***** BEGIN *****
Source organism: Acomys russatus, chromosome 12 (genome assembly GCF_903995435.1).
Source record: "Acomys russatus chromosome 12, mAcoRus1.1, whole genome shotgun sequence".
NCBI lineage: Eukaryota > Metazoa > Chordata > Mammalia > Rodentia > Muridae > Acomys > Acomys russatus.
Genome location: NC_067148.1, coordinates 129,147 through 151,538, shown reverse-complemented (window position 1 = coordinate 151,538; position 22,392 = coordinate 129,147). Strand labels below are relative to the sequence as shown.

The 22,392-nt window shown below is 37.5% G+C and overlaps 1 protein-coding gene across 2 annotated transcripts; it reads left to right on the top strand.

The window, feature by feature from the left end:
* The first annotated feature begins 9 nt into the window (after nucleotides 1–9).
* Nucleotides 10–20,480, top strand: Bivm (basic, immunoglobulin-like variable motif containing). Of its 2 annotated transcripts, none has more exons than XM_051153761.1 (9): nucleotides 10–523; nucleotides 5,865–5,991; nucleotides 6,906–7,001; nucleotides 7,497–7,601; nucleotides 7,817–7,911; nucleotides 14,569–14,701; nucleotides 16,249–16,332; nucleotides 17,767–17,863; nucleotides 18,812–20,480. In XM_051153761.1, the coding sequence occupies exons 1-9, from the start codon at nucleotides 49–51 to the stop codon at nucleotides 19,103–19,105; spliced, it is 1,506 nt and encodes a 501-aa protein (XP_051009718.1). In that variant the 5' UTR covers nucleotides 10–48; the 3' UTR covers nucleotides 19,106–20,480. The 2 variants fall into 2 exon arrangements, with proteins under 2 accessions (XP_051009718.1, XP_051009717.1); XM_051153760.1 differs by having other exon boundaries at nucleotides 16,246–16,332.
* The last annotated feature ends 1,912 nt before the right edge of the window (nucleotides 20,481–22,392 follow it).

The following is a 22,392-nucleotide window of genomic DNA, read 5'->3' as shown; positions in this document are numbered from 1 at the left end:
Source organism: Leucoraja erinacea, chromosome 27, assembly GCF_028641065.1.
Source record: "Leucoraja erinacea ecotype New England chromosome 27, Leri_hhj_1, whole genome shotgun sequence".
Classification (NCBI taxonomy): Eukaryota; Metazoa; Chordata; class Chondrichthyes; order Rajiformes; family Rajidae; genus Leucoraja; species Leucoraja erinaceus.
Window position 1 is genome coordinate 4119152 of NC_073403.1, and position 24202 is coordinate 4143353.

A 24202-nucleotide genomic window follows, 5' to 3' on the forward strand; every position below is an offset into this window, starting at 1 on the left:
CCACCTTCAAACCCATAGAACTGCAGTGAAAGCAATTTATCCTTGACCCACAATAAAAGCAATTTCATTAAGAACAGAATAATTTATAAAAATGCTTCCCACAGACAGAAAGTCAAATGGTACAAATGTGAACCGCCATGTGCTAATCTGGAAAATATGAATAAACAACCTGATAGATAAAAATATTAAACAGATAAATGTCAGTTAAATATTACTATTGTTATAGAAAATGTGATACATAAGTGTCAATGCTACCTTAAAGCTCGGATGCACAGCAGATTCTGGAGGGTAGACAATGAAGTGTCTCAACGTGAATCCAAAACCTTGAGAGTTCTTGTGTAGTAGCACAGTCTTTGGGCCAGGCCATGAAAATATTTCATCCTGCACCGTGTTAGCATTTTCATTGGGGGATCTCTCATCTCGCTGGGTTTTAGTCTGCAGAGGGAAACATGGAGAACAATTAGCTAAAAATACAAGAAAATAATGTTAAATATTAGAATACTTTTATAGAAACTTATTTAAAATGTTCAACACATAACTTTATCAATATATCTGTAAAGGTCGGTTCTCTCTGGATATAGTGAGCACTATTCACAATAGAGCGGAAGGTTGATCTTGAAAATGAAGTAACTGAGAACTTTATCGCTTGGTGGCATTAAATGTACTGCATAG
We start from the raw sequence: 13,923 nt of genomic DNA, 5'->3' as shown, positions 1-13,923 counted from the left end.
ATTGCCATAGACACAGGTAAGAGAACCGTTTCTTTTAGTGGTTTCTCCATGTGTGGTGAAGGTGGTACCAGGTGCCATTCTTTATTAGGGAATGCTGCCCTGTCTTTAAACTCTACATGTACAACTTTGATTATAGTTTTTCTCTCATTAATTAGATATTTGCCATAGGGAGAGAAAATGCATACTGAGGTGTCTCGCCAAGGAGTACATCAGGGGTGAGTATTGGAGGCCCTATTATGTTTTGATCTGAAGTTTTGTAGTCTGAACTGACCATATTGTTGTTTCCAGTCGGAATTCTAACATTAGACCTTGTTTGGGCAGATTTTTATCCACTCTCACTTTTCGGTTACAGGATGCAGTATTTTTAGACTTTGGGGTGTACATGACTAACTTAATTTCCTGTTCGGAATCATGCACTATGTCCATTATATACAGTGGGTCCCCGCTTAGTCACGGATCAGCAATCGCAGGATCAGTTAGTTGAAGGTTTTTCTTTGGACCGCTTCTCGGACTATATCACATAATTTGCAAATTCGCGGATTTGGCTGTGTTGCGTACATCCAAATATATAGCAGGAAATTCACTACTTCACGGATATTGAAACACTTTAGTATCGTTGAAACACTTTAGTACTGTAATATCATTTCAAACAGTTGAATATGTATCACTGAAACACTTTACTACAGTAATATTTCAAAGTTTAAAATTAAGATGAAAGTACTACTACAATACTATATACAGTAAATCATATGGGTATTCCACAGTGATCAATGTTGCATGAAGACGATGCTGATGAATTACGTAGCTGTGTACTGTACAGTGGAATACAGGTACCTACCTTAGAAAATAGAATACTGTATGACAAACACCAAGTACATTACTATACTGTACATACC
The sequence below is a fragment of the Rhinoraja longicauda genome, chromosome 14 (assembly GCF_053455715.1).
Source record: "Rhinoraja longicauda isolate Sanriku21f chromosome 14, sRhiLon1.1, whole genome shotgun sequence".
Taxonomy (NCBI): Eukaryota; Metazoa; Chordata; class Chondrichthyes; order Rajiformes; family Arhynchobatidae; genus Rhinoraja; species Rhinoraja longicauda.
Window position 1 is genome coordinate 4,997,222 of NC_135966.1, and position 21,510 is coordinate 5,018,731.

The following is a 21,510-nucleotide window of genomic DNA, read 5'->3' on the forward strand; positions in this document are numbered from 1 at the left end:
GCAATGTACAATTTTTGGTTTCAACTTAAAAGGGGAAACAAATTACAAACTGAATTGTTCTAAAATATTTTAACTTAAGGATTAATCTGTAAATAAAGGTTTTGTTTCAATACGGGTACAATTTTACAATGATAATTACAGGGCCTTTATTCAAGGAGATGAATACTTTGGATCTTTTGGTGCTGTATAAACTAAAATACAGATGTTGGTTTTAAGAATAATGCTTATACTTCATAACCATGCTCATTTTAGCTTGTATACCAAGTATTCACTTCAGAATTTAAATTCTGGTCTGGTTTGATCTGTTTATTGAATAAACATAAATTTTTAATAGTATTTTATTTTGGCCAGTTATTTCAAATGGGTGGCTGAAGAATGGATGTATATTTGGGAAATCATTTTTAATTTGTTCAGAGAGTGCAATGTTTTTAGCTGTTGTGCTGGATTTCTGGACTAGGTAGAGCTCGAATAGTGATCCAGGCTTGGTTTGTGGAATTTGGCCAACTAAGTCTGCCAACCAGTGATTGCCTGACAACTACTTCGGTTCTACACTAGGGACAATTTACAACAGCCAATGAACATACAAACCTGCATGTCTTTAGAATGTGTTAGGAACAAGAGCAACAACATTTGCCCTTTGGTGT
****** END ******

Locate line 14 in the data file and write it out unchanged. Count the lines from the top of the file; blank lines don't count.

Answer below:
Window position 1 is genome coordinate 4119152 of NC_073403.1, and position 24202 is coordinate 4143353.